> Another thing I find is lacking is any discussion of what *is* a
> style. And for example, did Bach compose in one style, or in many (or
> dozens)? Is there such a thing as 'historical style' divorced from the
> works of specific composers?
Well for starters, wouldn't a common cultural understanding of ornaments and their context be on of the defining elements? Also a common cultural understanding of the variety of instruments and voice production methods that would be unstated but understood with respect to a score?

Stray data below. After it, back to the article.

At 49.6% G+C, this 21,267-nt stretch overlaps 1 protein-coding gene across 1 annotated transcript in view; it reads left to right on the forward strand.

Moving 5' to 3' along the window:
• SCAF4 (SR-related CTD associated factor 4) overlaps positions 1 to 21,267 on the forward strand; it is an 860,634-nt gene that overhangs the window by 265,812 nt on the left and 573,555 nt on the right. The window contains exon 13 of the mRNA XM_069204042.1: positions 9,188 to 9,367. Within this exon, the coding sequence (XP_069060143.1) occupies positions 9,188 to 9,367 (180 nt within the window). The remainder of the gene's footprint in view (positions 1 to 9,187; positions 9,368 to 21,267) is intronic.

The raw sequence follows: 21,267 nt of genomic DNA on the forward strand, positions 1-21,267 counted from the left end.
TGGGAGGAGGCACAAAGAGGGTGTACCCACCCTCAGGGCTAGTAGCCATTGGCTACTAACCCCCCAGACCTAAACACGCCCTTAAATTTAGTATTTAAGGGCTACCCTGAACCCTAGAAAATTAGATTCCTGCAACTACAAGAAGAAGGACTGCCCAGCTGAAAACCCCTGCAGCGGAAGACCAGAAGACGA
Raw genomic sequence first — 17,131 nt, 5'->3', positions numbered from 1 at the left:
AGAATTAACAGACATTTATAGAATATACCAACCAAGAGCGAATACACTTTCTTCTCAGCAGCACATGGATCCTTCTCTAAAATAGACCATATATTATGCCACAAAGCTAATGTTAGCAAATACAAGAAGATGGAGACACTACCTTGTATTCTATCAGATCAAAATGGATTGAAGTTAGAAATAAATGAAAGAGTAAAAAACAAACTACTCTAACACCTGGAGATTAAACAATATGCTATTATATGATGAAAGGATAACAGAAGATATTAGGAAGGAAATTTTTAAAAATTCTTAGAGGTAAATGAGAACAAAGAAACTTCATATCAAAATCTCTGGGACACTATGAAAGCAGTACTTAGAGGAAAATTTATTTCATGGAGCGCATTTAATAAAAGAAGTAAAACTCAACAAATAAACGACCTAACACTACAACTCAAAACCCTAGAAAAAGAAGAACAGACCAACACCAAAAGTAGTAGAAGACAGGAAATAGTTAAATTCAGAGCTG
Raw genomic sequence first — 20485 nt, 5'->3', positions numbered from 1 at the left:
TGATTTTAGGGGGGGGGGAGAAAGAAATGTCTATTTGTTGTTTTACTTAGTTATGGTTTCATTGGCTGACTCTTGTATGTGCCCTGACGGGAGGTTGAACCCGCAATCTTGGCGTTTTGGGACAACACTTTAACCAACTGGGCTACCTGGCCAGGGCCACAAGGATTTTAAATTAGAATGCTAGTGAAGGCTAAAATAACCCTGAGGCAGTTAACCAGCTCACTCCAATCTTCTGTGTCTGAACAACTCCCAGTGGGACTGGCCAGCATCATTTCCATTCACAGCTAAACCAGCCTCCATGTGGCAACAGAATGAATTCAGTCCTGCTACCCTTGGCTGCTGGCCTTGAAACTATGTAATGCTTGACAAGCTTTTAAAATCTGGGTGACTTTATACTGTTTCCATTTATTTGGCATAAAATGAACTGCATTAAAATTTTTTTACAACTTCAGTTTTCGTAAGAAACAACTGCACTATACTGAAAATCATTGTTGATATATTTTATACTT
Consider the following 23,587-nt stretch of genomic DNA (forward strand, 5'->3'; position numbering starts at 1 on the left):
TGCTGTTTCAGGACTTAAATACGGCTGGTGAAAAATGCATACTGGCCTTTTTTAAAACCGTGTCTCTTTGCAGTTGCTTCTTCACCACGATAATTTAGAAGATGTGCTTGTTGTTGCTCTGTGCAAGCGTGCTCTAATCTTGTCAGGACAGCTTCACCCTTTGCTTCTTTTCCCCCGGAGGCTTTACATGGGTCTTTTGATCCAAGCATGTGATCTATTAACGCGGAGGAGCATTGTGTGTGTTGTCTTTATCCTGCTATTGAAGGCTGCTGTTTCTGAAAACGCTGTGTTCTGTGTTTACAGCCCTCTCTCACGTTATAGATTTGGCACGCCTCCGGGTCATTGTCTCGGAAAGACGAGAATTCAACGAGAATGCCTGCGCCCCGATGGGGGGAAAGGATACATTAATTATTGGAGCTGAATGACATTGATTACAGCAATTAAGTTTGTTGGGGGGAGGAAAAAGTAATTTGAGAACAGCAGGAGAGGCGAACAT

> The problem is that a style can be thought of as a set of things that
> are commonly expected in a composition; however, a composition that
> does nothing except what is commonly expected is boring (absent a
> particularly imaginative performer).
> Another way might be to point to a group of historical pieces and
> declare that 'they constitute a style'. But this doesn't seem to allow
> anyone to compose in it, unless they are imitating those pieces.
> Another way to formulate style might be by what is forbidden. This
> opens the way to a composer to exploit the space between what is usual
> and what is forbidden, inside which lives what is interesting but not
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